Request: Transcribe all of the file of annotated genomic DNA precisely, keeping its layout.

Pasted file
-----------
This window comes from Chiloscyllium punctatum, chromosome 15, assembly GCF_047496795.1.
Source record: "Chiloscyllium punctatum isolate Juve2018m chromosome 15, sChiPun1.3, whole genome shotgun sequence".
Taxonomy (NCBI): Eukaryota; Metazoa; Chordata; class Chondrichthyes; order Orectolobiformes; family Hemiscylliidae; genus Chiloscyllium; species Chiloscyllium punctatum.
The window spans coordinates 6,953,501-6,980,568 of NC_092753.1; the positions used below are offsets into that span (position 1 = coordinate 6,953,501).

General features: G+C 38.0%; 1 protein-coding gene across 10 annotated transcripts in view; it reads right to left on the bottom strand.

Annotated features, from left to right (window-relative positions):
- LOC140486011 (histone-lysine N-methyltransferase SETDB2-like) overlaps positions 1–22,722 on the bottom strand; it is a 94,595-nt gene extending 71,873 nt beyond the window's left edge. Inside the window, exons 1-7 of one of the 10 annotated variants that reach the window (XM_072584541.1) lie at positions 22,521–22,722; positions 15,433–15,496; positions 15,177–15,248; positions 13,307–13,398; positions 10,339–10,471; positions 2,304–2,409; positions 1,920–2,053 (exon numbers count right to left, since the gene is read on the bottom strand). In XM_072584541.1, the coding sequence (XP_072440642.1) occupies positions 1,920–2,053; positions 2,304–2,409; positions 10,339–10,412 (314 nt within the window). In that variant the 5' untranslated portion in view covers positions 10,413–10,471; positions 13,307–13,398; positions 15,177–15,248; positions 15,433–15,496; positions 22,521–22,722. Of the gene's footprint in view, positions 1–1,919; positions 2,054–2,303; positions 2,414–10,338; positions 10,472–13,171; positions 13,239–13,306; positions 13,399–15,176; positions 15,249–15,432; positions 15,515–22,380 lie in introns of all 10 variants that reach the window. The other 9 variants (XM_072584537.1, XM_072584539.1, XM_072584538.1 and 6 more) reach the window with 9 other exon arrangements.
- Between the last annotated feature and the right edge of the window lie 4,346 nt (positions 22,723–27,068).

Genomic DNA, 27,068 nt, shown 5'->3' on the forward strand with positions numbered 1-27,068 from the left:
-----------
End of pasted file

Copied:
This window comes from Chiloscyllium punctatum, chromosome 15, assembly GCF_047496795.1.
Source record: "Chiloscyllium punctatum isolate Juve2018m chromosome 15, sChiPun1.3, whole genome shotgun sequence".
Taxonomy (NCBI): Eukaryota; Metazoa; Chordata; class Chondrichthyes; order Orectolobiformes; family Hemiscylliidae; genus Chiloscyllium; species Chiloscyllium punctatum.
The window spans coordinates 6,953,501-6,980,568 of NC_092753.1; the positions used below are offsets into that span (position 1 = coordinate 6,953,501).

General features: G+C 38.0%; 1 protein-coding gene across 10 annotated transcripts in view; it reads right to left on the bottom strand.

Annotated features, from left to right (window-relative positions):
- LOC140486011 (histone-lysine N-methyltransferase SETDB2-like) overlaps positions 1–22,722 on the bottom strand; it is a 94,595-nt gene extending 71,873 nt beyond the window's left edge. Inside the window, exons 1-7 of one of the 10 annotated variants that reach the window (XM_072584541.1) lie at positions 22,521–22,722; positions 15,433–15,496; positions 15,177–15,248; positions 13,307–13,398; positions 10,339–10,471; positions 2,304–2,409; positions 1,920–2,053 (exon numbers count right to left, since the gene is read on the bottom strand). In XM_072584541.1, the coding sequence (XP_072440642.1) occupies positions 1,920–2,053; positions 2,304–2,409; positions 10,339–10,412 (314 nt within the window). In that variant the 5' untranslated portion in view covers positions 10,413–10,471; positions 13,307–13,398; positions 15,177–15,248; positions 15,433–15,496; positions 22,521–22,722. Of the gene's footprint in view, positions 1–1,919; positions 2,054–2,303; positions 2,414–10,338; positions 10,472–13,171; positions 13,239–13,306; positions 13,399–15,176; positions 15,249–15,432; positions 15,515–22,380 lie in introns of all 10 variants that reach the window. The other 9 variants (XM_072584537.1, XM_072584539.1, XM_072584538.1 and 6 more) reach the window with 9 other exon arrangements.
- Between the last annotated feature and the right edge of the window lie 4,346 nt (positions 22,723–27,068).

Genomic DNA, 27,068 nt, shown 5'->3' on the forward strand with positions numbered 1-27,068 from the left: